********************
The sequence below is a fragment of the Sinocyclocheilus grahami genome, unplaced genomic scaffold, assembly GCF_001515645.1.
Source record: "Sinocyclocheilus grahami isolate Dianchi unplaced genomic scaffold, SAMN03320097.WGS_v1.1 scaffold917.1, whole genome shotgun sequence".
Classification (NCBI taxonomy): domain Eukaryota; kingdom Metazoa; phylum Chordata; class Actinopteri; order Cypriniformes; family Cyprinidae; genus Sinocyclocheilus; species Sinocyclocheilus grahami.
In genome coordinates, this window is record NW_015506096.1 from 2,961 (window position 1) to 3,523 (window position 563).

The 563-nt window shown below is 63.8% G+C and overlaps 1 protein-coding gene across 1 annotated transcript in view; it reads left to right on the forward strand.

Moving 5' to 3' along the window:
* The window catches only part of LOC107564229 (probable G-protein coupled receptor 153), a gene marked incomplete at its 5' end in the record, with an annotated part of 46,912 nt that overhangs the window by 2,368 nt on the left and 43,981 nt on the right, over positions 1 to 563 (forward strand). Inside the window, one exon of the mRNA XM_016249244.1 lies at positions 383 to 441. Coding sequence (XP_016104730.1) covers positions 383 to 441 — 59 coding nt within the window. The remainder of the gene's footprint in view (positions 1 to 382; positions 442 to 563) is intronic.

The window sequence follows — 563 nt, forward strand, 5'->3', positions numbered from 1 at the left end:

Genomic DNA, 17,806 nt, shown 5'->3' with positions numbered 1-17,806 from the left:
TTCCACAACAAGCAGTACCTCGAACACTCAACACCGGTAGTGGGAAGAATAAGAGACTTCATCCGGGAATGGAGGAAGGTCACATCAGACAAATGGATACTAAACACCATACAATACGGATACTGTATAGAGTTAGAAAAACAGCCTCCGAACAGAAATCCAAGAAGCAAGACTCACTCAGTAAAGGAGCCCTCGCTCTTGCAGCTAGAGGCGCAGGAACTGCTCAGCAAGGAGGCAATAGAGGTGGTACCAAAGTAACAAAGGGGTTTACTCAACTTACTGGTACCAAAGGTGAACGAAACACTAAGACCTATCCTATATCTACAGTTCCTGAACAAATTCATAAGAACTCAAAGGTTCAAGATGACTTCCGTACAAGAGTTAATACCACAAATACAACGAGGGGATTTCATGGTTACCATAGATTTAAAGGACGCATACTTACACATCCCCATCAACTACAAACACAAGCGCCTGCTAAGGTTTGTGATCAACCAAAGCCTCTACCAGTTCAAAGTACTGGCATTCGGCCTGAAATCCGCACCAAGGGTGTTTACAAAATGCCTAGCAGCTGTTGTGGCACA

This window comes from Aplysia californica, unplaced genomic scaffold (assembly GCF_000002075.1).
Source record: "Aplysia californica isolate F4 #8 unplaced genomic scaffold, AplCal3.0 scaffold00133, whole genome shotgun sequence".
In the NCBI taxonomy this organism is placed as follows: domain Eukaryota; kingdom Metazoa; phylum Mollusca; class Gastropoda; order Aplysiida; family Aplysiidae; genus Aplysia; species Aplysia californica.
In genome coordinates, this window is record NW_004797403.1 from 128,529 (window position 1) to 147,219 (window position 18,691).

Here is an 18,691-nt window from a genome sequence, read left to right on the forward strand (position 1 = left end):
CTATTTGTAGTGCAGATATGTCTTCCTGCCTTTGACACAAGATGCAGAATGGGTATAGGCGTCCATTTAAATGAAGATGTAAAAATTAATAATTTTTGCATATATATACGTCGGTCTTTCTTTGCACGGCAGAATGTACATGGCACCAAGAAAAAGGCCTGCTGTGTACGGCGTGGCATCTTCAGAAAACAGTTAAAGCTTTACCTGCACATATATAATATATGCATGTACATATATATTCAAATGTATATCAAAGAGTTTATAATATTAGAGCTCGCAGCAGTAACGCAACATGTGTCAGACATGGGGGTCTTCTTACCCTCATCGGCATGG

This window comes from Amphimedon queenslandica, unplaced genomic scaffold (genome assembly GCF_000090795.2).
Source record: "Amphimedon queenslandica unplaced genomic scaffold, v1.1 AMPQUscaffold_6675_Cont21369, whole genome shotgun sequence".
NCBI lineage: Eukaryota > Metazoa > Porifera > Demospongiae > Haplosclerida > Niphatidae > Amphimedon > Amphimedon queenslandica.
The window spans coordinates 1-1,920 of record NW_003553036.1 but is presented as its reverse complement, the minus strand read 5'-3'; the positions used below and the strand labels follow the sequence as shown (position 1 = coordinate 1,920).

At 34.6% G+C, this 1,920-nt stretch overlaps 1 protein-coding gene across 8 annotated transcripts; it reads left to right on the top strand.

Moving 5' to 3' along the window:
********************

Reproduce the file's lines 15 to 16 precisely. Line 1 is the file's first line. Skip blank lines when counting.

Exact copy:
Here is an 18,691-nt window from a genome sequence, read left to right on the forward strand (position 1 = left end):
CTATTTGTAGTGCAGATATGTCTTCCTGCCTTTGACACAAGATGCAGAATGGGTATAGGCGTCCATTTAAATGAAGATGTAAAAATTAATAATTTTTGCATATATATACGTCGGTCTTTCTTTGCACGGCAGAATGTACATGGCACCAAGAAAAAGGCCTGCTGTGTACGGCGTGGCATCTTCAGAAAACAGTTAAAGCTTTACCTGCACATATATAATATATGCATGTACATATATATTCAAATGTATATCAAAGAGTTTATAATATTAGAGCTCGCAGCAGTAACGCAACATGTGTCAGACATGGGGGTCTTCTTACCCTCATCGGCATGG